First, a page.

9. Consider Drafting Your Will

You may be thinking, “I’m too young to draft a will”. However, now that you’re a homeowner, with a large investment under your name, it’s time to make a plan that will ease the stress on your family should anything ever happen to you. Consult a lawyer to discuss whom your home and assets should go to and specify if there are any other items you wish to be disseminated in any specific way.

A close up of a will with a silver pen on top of it

10. Don’t Buy Everything All At Once 

We know that it’s very exciting to move into a new home, especially when it’s your first home, but be sure to use your head and don’t rush to buy all new furniture and décor items all at once. Instead, save the bulk of your money to ensure that you can cover any unexpected costs that might arise. Ask family and friends if they have any furniture you can purchase or use until you can invest in your own. Also, keep an eye out for sales and on apps like ‘Varage Sale’ or Facebook. 

11. Get To Know The Neighbours 

As a new homeowner, it’s always a smart move to get out and meet the neighbours. The friendlier you are with the people you live next to the more enjoyable your home and neighbourhood can be. You may meet some new friends and have someone to help you out if your car ever needs a boost or you run out of sugar. 

For tips on how to break-the-ice with your neighbours, check out our article, ‘ Getting To Know The Neighbours’

12. Store Your Important Documents

Find a safe place in your home to store your important documents. This could include copies of your birth certificate, passport, homeowner’s insurance papers, your will, etc. You’ll want to keep these items hidden yet accessible should you ever need them. You may want to invest in a fireproof home safe to ensure that your documents will be protected should an unfortunate situation occur.

Outside your safe, you’ll also want to keep track of appliance manuals, bills, and any other day-to-day documents that often get lost.  

13. Consider Your Security 

In addition to a home safe, where you can lock up important documents and jewelry, you may also want to consider improving your security with an in-home detection system or exterior lights that come on when someone passes your home. While your home is built to keep you safe, extra safety precautions can never hurt.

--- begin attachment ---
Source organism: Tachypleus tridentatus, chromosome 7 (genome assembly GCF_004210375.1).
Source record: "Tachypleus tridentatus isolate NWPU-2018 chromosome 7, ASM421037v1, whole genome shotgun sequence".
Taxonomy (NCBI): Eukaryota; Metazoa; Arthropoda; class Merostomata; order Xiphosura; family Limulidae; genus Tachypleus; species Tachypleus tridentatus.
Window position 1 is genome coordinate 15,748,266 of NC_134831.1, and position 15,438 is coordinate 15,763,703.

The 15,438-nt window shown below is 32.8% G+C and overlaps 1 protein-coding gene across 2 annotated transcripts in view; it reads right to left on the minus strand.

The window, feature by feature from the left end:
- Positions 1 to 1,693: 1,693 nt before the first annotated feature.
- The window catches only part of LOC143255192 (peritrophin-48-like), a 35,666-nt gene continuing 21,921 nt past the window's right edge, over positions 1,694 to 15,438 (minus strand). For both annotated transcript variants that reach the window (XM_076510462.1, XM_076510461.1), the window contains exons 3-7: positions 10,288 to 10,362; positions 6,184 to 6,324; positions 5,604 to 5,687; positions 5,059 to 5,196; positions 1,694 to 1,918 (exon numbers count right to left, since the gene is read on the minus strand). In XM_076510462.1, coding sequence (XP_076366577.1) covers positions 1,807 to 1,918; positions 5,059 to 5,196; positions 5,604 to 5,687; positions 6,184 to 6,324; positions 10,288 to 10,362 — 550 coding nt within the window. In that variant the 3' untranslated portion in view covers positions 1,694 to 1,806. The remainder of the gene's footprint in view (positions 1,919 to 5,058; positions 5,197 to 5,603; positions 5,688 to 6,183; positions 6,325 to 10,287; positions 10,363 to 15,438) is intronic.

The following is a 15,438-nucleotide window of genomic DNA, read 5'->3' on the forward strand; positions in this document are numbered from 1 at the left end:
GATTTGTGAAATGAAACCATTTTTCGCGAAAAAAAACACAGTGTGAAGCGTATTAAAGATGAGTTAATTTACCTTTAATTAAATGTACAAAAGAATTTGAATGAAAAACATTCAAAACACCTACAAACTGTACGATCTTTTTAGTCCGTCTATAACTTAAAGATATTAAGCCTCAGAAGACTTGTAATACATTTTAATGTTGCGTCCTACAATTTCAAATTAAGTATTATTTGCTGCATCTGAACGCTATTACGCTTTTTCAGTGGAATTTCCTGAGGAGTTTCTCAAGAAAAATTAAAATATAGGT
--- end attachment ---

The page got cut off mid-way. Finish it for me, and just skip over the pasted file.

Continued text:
A millennial woman setting her home security alarm

14. Know Where Your Main Water Shutoff Is 

In case of a plumbing emergency; know where your main water shutoff is and how to turn it off. Be sure to also shut off your exterior water valves in the winter – or else they may freeze and burst. This plumbing issue can be very costly and a huge inconvenience. 

For more maintenance tips for your home, check out our article, ’10 Ways to Maintain Your New Home In The Winter’

15. Budget For Seasonal Changes 

Your electricity, gas, and water bill can rise in the winter and summer months as the season demands more of your systems to heat and cool quickly. Save and be aware of these costs to prevent a shock, or find out if you can access billing options - so that you can budget all year round without the stress of price increases. 

16. Keep Track of Your Home Warranty 

Be sure to review and keep in mind the conditions of your home’s warranty. For example, if painting your wall within the first year voids your warranty to repair nail pops in your drywall, consider waiting a year to paint. The more you are aware, the more coverage and protection you have if anything goes wrong with your new home. Ask your builder or visit for more details.  

17. Invest In A Tool Kit 

Whether you know how to use a drill or not, odds are you’re going to need one. When it comes to a new home, you’ll need to hang photos, mirrors, curtains, and lights – all which need some reinforcement help from handy tools. So, get yourself a toolkit and be prepared. You’ll thank us later!

Happy Housewarming!